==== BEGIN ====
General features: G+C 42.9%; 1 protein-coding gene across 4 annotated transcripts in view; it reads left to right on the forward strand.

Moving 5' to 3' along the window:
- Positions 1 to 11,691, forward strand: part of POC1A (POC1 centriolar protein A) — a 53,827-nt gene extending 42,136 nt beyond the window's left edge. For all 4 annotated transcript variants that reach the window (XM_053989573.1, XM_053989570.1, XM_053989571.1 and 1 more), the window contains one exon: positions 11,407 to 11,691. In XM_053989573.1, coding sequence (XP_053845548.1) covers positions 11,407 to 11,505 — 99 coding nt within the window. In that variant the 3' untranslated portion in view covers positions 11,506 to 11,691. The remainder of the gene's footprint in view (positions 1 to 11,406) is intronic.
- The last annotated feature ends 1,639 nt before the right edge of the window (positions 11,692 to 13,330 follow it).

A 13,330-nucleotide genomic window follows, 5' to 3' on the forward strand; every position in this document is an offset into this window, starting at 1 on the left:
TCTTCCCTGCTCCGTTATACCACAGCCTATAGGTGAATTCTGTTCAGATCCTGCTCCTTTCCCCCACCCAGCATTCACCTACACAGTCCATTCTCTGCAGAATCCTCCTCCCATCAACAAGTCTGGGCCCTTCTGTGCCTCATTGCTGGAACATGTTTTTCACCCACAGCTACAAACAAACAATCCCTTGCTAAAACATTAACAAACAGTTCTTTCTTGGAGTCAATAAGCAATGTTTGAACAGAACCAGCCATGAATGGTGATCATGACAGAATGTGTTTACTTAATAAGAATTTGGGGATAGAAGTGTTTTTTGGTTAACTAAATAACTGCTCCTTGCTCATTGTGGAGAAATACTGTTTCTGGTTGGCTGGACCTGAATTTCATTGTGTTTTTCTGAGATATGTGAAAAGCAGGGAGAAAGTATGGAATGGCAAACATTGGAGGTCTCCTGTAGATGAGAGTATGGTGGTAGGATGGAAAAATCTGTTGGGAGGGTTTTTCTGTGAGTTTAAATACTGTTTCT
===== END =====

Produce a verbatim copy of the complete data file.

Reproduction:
General features: G+C 42.9%; 1 protein-coding gene across 4 annotated transcripts in view; it reads left to right on the forward strand.

Moving 5' to 3' along the window:
- Positions 1 to 11,691, forward strand: part of POC1A (POC1 centriolar protein A) — a 53,827-nt gene extending 42,136 nt beyond the window's left edge. For all 4 annotated transcript variants that reach the window (XM_053989573.1, XM_053989570.1, XM_053989571.1 and 1 more), the window contains one exon: positions 11,407 to 11,691. In XM_053989573.1, coding sequence (XP_053845548.1) covers positions 11,407 to 11,505 — 99 coding nt within the window. In that variant the 3' untranslated portion in view covers positions 11,506 to 11,691. The remainder of the gene's footprint in view (positions 1 to 11,406) is intronic.
- The last annotated feature ends 1,639 nt before the right edge of the window (positions 11,692 to 13,330 follow it).

A 13,330-nucleotide genomic window follows, 5' to 3' on the forward strand; every position in this document is an offset into this window, starting at 1 on the left:
TCTTCCCTGCTCCGTTATACCACAGCCTATAGGTGAATTCTGTTCAGATCCTGCTCCTTTCCCCCACCCAGCATTCACCTACACAGTCCATTCTCTGCAGAATCCTCCTCCCATCAACAAGTCTGGGCCCTTCTGTGCCTCATTGCTGGAACATGTTTTTCACCCACAGCTACAAACAAACAATCCCTTGCTAAAACATTAACAAACAGTTCTTTCTTGGAGTCAATAAGCAATGTTTGAACAGAACCAGCCATGAATGGTGATCATGACAGAATGTGTTTACTTAATAAGAATTTGGGGATAGAAGTGTTTTTTGGTTAACTAAATAACTGCTCCTTGCTCATTGTGGAGAAATACTGTTTCTGGTTGGCTGGACCTGAATTTCATTGTGTTTTTCTGAGATATGTGAAAAGCAGGGAGAAAGTATGGAATGGCAAACATTGGAGGTCTCCTGTAGATGAGAGTATGGTGGTAGGATGGAAAAATCTGTTGGGAGGGTTTTTCTGTGAGTTTAAATACTGTTTCT